Yes, the House voted for Abdulmumin’s suspension. Personally, I would have preferred that the matter be dealt with, in a more transparent manner, or for that matter, not even dealt with at all. I made this clear when we had our last principal officer’s meeting, and gave my reasons for this. Sometimes silence is golden, and you can take the moral high ground and just leave this alone. This however, contended with the need, on principle, that a clear message needed to be sent to other members, that there are laid down procedures to follow, when a member is aggrieved. The fear of other principal officers, was that, if this message was not sent, a bad precedent would have been set, and there would be no basis for disciplining any member, in the future. So my argument was less superior. I was not on the floor, when the decision was taken, as I was in the back room in the Clerk’s office with the Speaker, trying to see if we could rethink the issue and suspend consideration, for the moment. My concern on the suspension, is the same that I always had, even when Dino Melaye and others, were suspended in the 6th Assembly. More so, as this was a one year suspension. Now what is this concern? I find it difficult as a Constitutional Lawyer, to accept that our rules can actually pass constitutional muster, if put to test. If you suspend a member for a year, you are effectively suspending his constituency and the people he represents, from participation in participatory democracy. This, in my own personal opinion, violates the constitution which delineates the country into Federal Constituencies for effective representation, at the centre. For every constituency, it is a right to be represented in the national assembly, not a privilege that can be taken away. The constitution says clearly that, all Federal Constituencies must be represented for 4 years, and lists, I believe, only 1 or 2 circumstances under which such a constituency can be unrepresented. e.g. by process of recall etc. Even at that, the vacancy is to be filled immediately. Our constitution does not envisage a situation where a Federal Constituency is unrepresented or underrepresented. If, for instance, an issue comes up in a member’s constituency, that requires federal attention or legislative address, who do they go to? We cannot take away a mandate, given by the people or short change a constituency. In law, the seat of a representative is held in trust for the constituency. It is an in rem matter, not a personam matter. This is why when a member gets up to speak, he goes through the formality of announcing his name and the constituency he represents. In fact, in other democracies and Legislatures, when a Speaker wants to recognise a Representative to speak, he addresses him or her not even by name, but as for instance, “the gentleman from so so constituency”. That is the pre-eminence given to a constituency in a democratic setting. So it is not about Honourable Jibrin, it is about Beweji Constituency. I do not stand in the gap for Jibrin, or is this in any way a defence on his behalf. You may not know this, but Jibrin and I stopped relating as friends and colleagues, since March or thereabout. However, I am not one to shy away from the truth and the rule of law. I believe that there are other ways that would be constitutional, if the House wants to discipline any member. On whether this was contempt of court, I believe that you are speaking about the Federal High Court decision in the Melaye case, when the Court said that the House lacked the powers to suspend the members. I do not remember the basis upon which the Court made its decision, but I will definitely look at it again. I suspect it was on the basis of fair hearing, as provided in the Constitution.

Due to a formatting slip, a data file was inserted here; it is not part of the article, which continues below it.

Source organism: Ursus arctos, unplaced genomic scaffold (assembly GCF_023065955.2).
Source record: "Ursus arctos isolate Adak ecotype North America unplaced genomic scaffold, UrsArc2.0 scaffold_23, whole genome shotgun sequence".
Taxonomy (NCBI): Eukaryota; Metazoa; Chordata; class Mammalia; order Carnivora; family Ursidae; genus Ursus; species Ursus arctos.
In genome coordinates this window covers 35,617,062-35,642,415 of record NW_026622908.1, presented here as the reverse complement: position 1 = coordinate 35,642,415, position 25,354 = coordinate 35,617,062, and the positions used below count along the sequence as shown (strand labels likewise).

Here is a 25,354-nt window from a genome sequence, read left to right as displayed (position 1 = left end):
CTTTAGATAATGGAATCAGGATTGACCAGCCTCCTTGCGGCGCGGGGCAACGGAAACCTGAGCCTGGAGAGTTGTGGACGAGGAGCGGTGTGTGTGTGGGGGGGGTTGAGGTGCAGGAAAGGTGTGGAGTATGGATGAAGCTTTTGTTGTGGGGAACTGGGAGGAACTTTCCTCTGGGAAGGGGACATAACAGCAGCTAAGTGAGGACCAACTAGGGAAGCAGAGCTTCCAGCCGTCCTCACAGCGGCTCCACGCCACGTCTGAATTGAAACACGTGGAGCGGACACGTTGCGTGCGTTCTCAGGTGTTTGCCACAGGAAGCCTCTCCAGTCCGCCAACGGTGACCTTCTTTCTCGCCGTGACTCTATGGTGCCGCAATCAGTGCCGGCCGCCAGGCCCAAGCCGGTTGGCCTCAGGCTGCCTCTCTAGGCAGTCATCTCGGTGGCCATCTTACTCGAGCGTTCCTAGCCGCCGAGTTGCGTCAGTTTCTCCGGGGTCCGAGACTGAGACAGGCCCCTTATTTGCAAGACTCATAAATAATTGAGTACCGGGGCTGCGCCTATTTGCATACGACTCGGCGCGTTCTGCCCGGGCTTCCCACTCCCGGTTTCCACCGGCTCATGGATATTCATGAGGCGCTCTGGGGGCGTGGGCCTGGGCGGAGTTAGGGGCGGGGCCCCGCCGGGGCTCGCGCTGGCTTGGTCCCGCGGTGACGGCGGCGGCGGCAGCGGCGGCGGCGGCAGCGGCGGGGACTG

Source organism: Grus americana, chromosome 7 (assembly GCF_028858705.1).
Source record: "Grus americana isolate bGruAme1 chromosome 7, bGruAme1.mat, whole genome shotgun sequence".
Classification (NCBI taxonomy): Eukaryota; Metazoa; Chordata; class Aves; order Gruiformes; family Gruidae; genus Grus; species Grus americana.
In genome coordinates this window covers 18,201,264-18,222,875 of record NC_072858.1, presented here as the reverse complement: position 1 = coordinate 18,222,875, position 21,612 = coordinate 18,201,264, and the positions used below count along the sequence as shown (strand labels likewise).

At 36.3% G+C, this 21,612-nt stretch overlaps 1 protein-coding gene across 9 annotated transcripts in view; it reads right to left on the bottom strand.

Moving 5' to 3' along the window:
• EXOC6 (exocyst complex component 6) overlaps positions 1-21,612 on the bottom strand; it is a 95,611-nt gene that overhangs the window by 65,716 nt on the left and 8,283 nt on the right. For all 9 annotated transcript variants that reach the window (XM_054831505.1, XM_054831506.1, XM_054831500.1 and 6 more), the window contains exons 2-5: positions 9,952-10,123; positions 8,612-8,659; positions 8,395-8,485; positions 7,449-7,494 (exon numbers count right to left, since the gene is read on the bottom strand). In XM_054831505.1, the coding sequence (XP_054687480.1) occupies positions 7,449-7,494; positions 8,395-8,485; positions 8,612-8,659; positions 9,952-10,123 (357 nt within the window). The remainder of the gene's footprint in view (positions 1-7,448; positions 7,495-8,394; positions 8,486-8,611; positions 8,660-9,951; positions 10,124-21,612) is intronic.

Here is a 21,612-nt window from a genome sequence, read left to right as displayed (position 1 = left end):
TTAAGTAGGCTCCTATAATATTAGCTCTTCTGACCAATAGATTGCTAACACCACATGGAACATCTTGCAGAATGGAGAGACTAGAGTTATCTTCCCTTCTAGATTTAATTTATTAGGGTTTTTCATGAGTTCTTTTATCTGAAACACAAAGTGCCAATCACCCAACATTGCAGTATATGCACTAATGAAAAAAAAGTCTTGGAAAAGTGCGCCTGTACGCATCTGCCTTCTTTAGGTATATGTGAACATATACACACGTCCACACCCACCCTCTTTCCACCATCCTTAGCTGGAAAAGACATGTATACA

What is your opinion of Section 10 of the 1999 Constitution. In your opinion is Nigeria a secular country?

Nigeria is a secular state, both by virtue of Section 10 and by virtue of its religious realities. Section 10 is very clear and unambiguous. It prohibits the government State or Federal, from adopting a religion as its own. In other words, a person must be allowed to worship his or her God, as he or she deems fit and without compulsion. To this extent, my argument would be that, the enforcement of Sharia law, to the extent that it is only applicable to Muslims, and Christians in same states are also allowed to practice their religion, does not offend the Constitution.

SOURCE: http://www.thisdaylive.com/index.php/2016/10/04/hon-jibrins-suspension-is-a-constitutional-breach/